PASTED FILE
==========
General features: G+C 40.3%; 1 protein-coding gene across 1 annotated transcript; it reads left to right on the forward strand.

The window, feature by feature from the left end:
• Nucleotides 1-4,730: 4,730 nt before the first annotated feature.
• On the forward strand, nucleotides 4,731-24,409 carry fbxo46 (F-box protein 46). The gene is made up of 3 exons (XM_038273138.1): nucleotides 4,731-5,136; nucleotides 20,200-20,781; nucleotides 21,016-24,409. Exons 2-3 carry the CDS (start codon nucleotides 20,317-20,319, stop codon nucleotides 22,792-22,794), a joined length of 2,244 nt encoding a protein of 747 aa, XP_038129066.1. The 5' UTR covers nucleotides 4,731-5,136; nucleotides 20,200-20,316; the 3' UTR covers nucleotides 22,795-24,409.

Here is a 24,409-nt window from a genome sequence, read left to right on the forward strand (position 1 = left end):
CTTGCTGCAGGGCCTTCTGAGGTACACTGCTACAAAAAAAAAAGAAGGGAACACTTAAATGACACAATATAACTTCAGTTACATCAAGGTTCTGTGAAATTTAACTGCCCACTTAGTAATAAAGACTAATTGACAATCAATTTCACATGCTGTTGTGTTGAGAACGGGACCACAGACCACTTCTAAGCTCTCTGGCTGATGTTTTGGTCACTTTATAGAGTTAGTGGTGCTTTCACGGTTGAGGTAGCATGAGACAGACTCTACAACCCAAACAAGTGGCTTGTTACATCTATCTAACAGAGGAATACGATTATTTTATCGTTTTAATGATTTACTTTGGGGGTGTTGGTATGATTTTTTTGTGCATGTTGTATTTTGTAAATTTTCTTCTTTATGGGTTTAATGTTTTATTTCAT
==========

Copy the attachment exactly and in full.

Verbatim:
General features: G+C 40.3%; 1 protein-coding gene across 1 annotated transcript; it reads left to right on the forward strand.

The window, feature by feature from the left end:
• Nucleotides 1-4,730: 4,730 nt before the first annotated feature.
• On the forward strand, nucleotides 4,731-24,409 carry fbxo46 (F-box protein 46). The gene is made up of 3 exons (XM_038273138.1): nucleotides 4,731-5,136; nucleotides 20,200-20,781; nucleotides 21,016-24,409. Exons 2-3 carry the CDS (start codon nucleotides 20,317-20,319, stop codon nucleotides 22,792-22,794), a joined length of 2,244 nt encoding a protein of 747 aa, XP_038129066.1. The 5' UTR covers nucleotides 4,731-5,136; nucleotides 20,200-20,316; the 3' UTR covers nucleotides 22,795-24,409.

Here is a 24,409-nt window from a genome sequence, read left to right on the forward strand (position 1 = left end):
CTTGCTGCAGGGCCTTCTGAGGTACACTGCTACAAAAAAAAAAGAAGGGAACACTTAAATGACACAATATAACTTCAGTTACATCAAGGTTCTGTGAAATTTAACTGCCCACTTAGTAATAAAGACTAATTGACAATCAATTTCACATGCTGTTGTGTTGAGAACGGGACCACAGACCACTTCTAAGCTCTCTGGCTGATGTTTTGGTCACTTTATAGAGTTAGTGGTGCTTTCACGGTTGAGGTAGCATGAGACAGACTCTACAACCCAAACAAGTGGCTTGTTACATCTATCTAACAGAGGAATACGATTATTTTATCGTTTTAATGATTTACTTTGGGGGTGTTGGTATGATTTTTTTGTGCATGTTGTATTTTGTAAATTTTCTTCTTTATGGGTTTAATGTTTTATTTCAT